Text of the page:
“This is a shit secret. This is a secret that fucks everyone who touches it.”
Those are Red’s angry words as she reacts to Alex’s confession that she, Lolly, and Frieda are caught up in a murder web that has only grown more tangled and more dangerous with every passing second. Alex is not among Red’s cared-for daughters, but she knows Red has a certain sway over Frieda, whose latest scheme is to poison Lolly with a tea made from oleander leaves (“Oh those fucking leaves. She’s been dying to use those.”). And just by uttering her confession to Red, Alex has pulled yet someone else into this gathering shitstorm.
After the initial Papa Roach-scored cleanup/chop-up in the premiere, it looked like Alex and Lolly were going to pretty easily get away with what they did. But the greenhouse murder has quickly become one of season four’s most suspenseful through lines. On Orange Is The New Black, conflict is usually not so easily wrapped up. Conflict festers, has lasting implications for any characters touched by it. When bad things happen behind the walls at Litchfield, those bad things have a way of seeping through the halls, touching others in varying ways. It’s an emotionally significant moment for Alex when she decides not to tell Piper the truth. She hates Piper, but she also doesn’t want her to be touched by this shit secret.
And it’s not just that the greenhouse murder has turned into a long-term plot; it has long-term emotional significance, too. All season, Alex has struggled to reconcile the fact that she helped kill someone, even though he was bad, even though he was trying to kill her. She isn’t a killer, and even though Red also becomes convinced that Lolly has to go, Alex can’t fathom it. She sees Lolly as a person—and an innocent person at that—and she’s trapped in a place that so often tells her that neither she nor her fellow inmates are people. Laura Prepon is giving her best performance to date on the show, effectively capturing the turmoil of Alex’s mind and the psychological toll of this secret. These more character-driven, emotionally rooted parts of Orange Is The New Black’s storytelling are its strongest. The writers aren’t going to let Alex forget what she did, to stop feeling what she feels about it.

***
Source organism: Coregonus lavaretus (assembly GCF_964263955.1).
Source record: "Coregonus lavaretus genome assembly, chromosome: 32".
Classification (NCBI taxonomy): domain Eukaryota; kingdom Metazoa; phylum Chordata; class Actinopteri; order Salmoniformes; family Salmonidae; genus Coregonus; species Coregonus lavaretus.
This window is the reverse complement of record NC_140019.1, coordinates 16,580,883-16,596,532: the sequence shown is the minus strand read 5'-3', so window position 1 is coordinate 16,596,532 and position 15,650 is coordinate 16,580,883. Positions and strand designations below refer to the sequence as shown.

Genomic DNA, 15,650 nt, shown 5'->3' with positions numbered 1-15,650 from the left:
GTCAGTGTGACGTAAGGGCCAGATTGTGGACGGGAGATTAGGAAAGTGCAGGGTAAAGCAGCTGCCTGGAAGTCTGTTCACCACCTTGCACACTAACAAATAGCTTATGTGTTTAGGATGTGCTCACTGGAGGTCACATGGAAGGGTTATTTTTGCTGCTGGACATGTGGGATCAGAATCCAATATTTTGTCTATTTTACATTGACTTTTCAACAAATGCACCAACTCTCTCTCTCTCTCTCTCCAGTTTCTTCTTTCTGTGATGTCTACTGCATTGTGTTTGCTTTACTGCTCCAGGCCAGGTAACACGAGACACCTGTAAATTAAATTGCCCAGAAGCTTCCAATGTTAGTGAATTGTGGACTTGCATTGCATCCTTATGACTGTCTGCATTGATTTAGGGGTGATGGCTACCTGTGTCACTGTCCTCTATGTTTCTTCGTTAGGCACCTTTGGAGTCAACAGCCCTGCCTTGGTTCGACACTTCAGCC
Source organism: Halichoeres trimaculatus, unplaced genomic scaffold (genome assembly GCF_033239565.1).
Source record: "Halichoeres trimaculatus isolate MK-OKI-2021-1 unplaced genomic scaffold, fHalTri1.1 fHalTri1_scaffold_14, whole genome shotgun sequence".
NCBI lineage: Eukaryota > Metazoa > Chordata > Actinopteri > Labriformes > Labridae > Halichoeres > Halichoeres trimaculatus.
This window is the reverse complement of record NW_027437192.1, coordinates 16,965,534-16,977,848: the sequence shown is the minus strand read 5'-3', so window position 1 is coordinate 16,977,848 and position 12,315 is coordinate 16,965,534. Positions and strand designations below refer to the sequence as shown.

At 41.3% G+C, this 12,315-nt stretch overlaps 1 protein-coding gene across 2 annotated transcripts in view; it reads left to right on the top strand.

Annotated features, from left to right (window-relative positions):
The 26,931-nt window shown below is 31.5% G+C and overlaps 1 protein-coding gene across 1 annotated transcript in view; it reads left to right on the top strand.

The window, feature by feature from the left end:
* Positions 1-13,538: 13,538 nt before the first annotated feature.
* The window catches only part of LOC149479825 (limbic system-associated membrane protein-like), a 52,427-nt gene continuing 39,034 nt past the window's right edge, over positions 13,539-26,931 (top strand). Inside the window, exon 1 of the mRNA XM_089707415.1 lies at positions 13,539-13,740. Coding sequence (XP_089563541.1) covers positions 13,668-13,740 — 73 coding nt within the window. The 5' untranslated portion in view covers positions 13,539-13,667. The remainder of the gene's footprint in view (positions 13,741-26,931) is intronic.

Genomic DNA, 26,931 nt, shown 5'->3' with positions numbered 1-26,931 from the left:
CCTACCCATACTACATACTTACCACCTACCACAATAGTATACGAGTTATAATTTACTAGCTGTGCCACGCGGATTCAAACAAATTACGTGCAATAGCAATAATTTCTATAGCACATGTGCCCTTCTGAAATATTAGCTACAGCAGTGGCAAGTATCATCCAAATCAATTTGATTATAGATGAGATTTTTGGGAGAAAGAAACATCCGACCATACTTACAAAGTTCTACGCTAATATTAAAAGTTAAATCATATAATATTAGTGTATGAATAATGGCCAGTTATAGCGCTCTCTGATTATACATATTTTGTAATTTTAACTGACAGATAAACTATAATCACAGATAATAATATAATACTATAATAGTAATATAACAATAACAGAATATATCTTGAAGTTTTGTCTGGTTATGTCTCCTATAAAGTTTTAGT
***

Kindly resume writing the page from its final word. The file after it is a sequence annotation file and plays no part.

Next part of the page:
Similarly, the subtle but powerful emotional through line of how Pennsatucky has dealt with the trauma of sexual assault has been a very strong part of this season, and it reaches a critical moment in “Doctor Psycho.” Pennsatucky finally says that Coates raped her out loud for the first time, and she says it to him. Coates represents a very real and toxic perspective born from rape culture: He genuinely does not believe he raped her because he told her he loved her. “That makes it different,” he says.
But rape has nothing to do with love or sex. It has to do with power, with violence, with control. He claims he loved her, but when he raped her, he didn’t see her as a person with thoughts or feelings or sensations. Pennsatucky doesn’t back down. She knows the truth. She knows to trust her own experience. And her psychological journey this season, like Alex’s, is one likely to continue, likely to not be forgotten any time soon. Nothing happens in a bubble in Litchfield. Orange Is The New Black expertly makes the narrative DNA of the show lasting, its characters’ histories not easily forgotten. Rosa has been mentioned multiple times this season, even though she’s dead. Characters becomes an indelible part of the show, even after they’re gone, because they’ve touched the lives of others. And in “Doctor Pyscho,” two familiar faces resurface.
Sophia Burset makes her highly anticipated return, asking SHU guard to speak to Caputo as she’s handed over a tray topped with something that looks an awful lot like Prison Loaf—the tasteless, brown brick masquerading as food that’s used to punish inmates in prison and jails all over the country. Her tone as she asks for Caputo evokes the sense that she has asked this question many, many times, as if it has been embedded in her throat. The scenes with Sophia are very short and infrequent, but their brevity is an effective storytelling choice in and of itself: Sophia, as she puts it, has been thrown in a dungeon and forgotten.